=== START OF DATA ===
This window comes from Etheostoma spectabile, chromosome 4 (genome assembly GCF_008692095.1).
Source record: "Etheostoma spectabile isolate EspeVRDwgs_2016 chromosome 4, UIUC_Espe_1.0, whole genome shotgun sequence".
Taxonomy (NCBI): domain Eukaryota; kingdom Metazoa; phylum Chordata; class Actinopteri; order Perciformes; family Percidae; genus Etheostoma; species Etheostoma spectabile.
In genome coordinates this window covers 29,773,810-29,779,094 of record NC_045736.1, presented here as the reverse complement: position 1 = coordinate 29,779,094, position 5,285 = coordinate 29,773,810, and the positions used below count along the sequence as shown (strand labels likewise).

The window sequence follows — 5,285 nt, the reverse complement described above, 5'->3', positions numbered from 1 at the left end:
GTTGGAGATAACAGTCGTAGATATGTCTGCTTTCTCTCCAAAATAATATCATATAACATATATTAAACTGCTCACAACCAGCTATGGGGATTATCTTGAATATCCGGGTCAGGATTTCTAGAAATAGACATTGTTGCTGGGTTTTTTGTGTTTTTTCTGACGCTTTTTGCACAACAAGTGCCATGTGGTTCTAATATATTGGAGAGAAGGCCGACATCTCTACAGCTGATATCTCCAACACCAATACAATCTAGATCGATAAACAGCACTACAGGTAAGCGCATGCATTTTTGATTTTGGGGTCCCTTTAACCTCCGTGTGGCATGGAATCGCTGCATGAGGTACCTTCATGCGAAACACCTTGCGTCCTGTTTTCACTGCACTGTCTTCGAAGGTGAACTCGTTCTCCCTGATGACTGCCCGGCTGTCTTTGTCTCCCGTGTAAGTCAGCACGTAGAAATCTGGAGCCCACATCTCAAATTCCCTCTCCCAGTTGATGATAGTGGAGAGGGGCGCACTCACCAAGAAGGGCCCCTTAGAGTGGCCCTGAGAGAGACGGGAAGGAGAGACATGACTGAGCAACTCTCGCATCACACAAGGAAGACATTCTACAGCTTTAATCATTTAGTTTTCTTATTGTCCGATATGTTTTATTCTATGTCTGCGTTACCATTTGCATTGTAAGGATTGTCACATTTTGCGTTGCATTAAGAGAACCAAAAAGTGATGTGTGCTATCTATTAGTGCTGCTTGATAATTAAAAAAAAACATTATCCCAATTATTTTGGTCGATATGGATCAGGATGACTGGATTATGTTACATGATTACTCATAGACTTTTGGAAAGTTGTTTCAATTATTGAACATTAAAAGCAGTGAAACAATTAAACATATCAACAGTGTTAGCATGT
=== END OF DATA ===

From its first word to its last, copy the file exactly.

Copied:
This window comes from Etheostoma spectabile, chromosome 4 (genome assembly GCF_008692095.1).
Source record: "Etheostoma spectabile isolate EspeVRDwgs_2016 chromosome 4, UIUC_Espe_1.0, whole genome shotgun sequence".
Taxonomy (NCBI): domain Eukaryota; kingdom Metazoa; phylum Chordata; class Actinopteri; order Perciformes; family Percidae; genus Etheostoma; species Etheostoma spectabile.
In genome coordinates this window covers 29,773,810-29,779,094 of record NC_045736.1, presented here as the reverse complement: position 1 = coordinate 29,779,094, position 5,285 = coordinate 29,773,810, and the positions used below count along the sequence as shown (strand labels likewise).

The window sequence follows — 5,285 nt, the reverse complement described above, 5'->3', positions numbered from 1 at the left end:
GTTGGAGATAACAGTCGTAGATATGTCTGCTTTCTCTCCAAAATAATATCATATAACATATATTAAACTGCTCACAACCAGCTATGGGGATTATCTTGAATATCCGGGTCAGGATTTCTAGAAATAGACATTGTTGCTGGGTTTTTTGTGTTTTTTCTGACGCTTTTTGCACAACAAGTGCCATGTGGTTCTAATATATTGGAGAGAAGGCCGACATCTCTACAGCTGATATCTCCAACACCAATACAATCTAGATCGATAAACAGCACTACAGGTAAGCGCATGCATTTTTGATTTTGGGGTCCCTTTAACCTCCGTGTGGCATGGAATCGCTGCATGAGGTACCTTCATGCGAAACACCTTGCGTCCTGTTTTCACTGCACTGTCTTCGAAGGTGAACTCGTTCTCCCTGATGACTGCCCGGCTGTCTTTGTCTCCCGTGTAAGTCAGCACGTAGAAATCTGGAGCCCACATCTCAAATTCCCTCTCCCAGTTGATGATAGTGGAGAGGGGCGCACTCACCAAGAAGGGCCCCTTAGAGTGGCCCTGAGAGAGACGGGAAGGAGAGACATGACTGAGCAACTCTCGCATCACACAAGGAAGACATTCTACAGCTTTAATCATTTAGTTTTCTTATTGTCCGATATGTTTTATTCTATGTCTGCGTTACCATTTGCATTGTAAGGATTGTCACATTTTGCGTTGCATTAAGAGAACCAAAAAGTGATGTGTGCTATCTATTAGTGCTGCTTGATAATTAAAAAAAAACATTATCCCAATTATTTTGGTCGATATGGATCAGGATGACTGGATTATGTTACATGATTACTCATAGACTTTTGGAAAGTTGTTTCAATTATTGAACATTAAAAGCAGTGAAACAATTAAACATATCAACAGTGTTAGCATGT